Cafe Du Monde
Credit: Cafe Du Monde | Burt Benrud
Companies that think the key to future success lies in constant reinvention may want to take a good look at Café Du Monde. That's because the world-famous coffee stand, which has been operating out of the same location in the New Orleans' French Quarter since 1862, has become a staple of the Big Easy.
And it’s managed to do this with just two items on its menu: beignets — a type of square doughnut — and café au lait, Café Du Monde's own blend of coffee mixed with chicory.
The menu, however, is not the only thing that has stayed the same at Café Du Monde over the years. Since 1942, the coffee stand has been owned and run by the same family.
It was in that year that Hubert Fernandez purchased the restaurant. Today, ownership is in its third generation, and subsequent generations are preparing to take over the family business. That stability has paid enormous dividends to the Jackson Square mainstay.
"If I had to pick the one thing that leads to our success, it would be how long it has stayed the same," said Burton Benrud, vice president of Café Du Monde. "The last time we changed anything on the menu was in 1988 when we introduced iced coffee, frozen café au lait, on our menus and added a soft drink machine. People have grown up coming to Café Du Monde and repeat visitors, even though they may not have been to New Orleans in a long time, are always very happy to find the store is the same way they left it."
Super Bowl brewing
It’s not just the beignets and café au lait that have people coming back to Café Du Monde, Benrud said. They also come to soak in the restaurant’s famed atmosphere — a 400-seat restaurant and outdoor seating area.
"We are open 24 hours a day and we only close on Christmas or when the occasional hurricane gets a little too close to New Orleans," Benrud said. "It doesn’t pay for us to close. Even at slow hours, there is someone who will show up and we want people to know they can come to the Café Du Monde at any point in the day. At those hours, the business crawls and at others there are 400 people sitting down and another 400 waiting to get in."
Former presidents, including George W. Bush and Bill Clinton, as well as many celebrities including Jay Leno have braved those crowds.
This year tens of thousands more people will be introduced or reintroduced to Café Du Monde as they come to New Orleans for Super Bowl XLVII. Benrud said the restaurant has plans to deal with those crowds.
"We are putting a tent up and we will increase our fryer bank so that we can make beignets faster and so the lines won't be as long to get in," said Benrud, who estimates the restaurant will use 19 50-pound bags of flour in a busy eight-hour shift.
Slow winds of change
While many things have stayed the same at Café Du Monde, there have been some changes over the years.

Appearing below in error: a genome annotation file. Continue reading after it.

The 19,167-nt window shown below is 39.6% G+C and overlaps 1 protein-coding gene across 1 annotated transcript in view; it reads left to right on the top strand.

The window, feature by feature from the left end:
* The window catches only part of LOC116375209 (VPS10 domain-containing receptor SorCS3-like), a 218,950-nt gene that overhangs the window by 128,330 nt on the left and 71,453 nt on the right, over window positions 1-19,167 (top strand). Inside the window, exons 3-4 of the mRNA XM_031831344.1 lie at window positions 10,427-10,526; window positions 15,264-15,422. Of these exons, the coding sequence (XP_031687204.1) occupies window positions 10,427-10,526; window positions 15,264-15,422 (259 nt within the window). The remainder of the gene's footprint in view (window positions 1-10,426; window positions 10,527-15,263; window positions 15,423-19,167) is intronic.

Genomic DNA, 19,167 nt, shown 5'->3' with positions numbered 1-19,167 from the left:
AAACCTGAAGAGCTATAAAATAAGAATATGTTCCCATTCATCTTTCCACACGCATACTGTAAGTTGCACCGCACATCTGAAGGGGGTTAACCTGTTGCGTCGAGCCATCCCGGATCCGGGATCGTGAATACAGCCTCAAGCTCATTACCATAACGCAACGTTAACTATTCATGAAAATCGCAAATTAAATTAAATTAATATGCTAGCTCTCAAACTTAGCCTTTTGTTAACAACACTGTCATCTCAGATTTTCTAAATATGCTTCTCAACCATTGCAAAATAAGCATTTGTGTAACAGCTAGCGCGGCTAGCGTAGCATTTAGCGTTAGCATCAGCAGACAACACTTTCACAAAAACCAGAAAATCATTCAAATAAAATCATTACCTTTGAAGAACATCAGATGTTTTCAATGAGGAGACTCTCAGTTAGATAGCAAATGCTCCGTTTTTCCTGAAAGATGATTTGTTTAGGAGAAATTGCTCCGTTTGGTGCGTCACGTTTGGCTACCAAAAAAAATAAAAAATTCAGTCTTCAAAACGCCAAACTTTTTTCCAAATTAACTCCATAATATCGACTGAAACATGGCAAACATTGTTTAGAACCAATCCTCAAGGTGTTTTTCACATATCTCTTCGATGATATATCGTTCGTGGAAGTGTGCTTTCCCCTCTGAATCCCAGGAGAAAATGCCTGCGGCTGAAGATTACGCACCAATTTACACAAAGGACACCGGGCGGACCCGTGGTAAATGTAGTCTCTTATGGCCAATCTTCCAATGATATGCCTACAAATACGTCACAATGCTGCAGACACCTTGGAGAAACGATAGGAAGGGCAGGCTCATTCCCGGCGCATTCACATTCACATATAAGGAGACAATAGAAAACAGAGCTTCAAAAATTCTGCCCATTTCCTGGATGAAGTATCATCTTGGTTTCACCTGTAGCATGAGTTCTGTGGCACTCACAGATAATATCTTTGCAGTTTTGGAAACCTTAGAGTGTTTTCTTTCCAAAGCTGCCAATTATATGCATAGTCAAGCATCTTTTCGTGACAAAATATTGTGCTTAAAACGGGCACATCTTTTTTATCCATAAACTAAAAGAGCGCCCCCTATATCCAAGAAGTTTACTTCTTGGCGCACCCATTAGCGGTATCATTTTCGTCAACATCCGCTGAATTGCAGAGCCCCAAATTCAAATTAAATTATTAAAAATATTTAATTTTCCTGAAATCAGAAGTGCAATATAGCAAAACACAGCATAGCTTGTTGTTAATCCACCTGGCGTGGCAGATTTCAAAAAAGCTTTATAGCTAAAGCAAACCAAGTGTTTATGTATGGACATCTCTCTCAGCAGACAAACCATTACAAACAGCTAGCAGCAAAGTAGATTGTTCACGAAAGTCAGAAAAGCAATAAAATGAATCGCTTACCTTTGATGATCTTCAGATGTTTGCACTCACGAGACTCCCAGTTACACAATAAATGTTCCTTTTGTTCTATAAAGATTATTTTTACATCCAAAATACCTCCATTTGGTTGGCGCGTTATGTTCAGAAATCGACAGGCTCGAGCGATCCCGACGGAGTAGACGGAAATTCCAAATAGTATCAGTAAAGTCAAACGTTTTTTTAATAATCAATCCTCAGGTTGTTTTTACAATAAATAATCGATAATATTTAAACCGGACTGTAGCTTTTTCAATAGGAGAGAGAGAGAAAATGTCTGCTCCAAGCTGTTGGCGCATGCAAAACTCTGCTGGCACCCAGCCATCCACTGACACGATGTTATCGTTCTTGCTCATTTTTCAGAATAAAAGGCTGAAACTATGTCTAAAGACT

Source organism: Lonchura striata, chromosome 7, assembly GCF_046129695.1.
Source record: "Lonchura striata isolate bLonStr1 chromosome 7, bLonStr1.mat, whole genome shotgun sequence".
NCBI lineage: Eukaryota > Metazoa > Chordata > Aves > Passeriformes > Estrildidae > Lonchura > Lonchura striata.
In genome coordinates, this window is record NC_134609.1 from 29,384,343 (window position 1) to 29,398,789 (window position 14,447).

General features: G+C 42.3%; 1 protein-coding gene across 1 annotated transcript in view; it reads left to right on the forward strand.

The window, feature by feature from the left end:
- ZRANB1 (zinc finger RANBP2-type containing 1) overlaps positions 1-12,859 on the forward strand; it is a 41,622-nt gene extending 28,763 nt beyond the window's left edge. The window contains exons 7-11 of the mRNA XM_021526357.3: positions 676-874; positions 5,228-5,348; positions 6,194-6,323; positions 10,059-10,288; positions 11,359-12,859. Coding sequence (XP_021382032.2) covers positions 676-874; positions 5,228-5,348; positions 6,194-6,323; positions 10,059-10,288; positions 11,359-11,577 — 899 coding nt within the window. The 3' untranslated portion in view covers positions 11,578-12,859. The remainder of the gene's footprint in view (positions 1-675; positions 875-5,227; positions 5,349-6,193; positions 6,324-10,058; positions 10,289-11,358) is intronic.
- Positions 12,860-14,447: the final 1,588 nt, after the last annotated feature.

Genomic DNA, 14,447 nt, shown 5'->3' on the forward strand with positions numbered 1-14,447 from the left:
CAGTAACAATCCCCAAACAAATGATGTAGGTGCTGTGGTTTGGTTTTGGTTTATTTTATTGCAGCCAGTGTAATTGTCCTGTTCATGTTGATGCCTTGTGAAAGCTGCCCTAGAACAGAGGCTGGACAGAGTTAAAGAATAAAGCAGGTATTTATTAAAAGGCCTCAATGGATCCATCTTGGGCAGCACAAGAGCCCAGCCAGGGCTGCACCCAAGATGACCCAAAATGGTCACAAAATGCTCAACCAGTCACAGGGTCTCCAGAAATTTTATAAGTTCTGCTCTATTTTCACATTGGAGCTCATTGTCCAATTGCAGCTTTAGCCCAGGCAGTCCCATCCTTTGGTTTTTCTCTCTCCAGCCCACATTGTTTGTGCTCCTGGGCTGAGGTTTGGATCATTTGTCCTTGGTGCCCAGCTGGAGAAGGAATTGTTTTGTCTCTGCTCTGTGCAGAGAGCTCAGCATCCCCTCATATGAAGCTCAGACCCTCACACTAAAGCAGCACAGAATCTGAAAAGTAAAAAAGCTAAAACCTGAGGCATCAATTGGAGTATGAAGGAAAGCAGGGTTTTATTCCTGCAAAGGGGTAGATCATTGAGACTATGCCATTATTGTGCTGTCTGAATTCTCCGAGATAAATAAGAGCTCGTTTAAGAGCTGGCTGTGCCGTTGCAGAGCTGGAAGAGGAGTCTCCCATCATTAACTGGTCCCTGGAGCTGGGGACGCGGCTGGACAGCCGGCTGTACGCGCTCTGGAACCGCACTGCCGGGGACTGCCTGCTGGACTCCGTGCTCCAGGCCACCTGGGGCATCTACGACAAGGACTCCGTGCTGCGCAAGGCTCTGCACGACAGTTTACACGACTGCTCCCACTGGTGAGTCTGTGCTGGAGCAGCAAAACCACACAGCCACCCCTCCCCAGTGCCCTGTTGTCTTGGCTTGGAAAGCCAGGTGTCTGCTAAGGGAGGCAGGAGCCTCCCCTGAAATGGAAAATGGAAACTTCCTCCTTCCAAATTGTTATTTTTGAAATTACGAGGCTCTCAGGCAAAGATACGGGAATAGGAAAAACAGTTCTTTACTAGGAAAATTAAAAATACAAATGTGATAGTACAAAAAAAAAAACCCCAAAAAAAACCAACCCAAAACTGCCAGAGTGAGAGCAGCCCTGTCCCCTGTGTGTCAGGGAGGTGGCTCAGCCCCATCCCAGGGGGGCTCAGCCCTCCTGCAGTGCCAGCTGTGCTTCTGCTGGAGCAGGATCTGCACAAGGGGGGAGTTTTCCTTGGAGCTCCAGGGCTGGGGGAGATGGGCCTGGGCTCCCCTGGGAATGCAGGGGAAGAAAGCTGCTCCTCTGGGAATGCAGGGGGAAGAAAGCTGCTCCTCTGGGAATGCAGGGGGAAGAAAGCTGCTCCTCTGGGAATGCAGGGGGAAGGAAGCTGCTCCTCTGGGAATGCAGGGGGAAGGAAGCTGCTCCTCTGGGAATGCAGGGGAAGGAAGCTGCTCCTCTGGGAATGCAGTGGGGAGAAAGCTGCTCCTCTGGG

Today, there are eight additional Café Du Monde locations throughout Louisiana. The company has also expanded its business outside of the state.
It’s also gone international — in a sense.
In 1990, the Café Du Monde penned an agreement with a Japanese company called Duskin, which gave the company the right to use the Café Du Monde trademark in Japan.
The company also sells canned coffee and boxed beignet mix via the Internet and in supermarkets.
Although Café Du Monde may now be offered outside of Louisiana, its home base remains in New Orleans. At no time was that more evident than after Hurricane Katrina, when Café Du Monde closed for seven weeks in the wake of the storm. The reopening of the coffee stand proved to be a small step toward normalcy in one of the city’s darkest hours.
However, Benrud acknowledges that Café Du Monde is just as dependent upon the city of New Orleans as the city is upon the restaurant. After all, Café Du Monde has been around for more than 150 years of New Orleans’ 295-year history. The iconic status of the city itself has helped the company brand itself as a landmark.
In many ways, Café Du Monde has become synonymous with New Orleans.
"When people, and the media, in particular, do come to New Orleans, they end up making a stop at the Café Du Monde,” Benrud said.
Benrud credits the location of Café Du Monde in the busy French Market for that popularity. He also said the company benefits from the fact that New Orleans is slow to adopt change.
"We have been very fortunate that the winds of change don’t blow very strongly at the Café Du Monde," Benrud said. "There isn’t a foreseeable breeze that could blow to make our coffee and beignets obsolete. That is something that everyone in business needs to look out for. Once you get past that, it is about the succession plan and doing what you like. You need to like what you are doing since you are going to be doing it for a long time."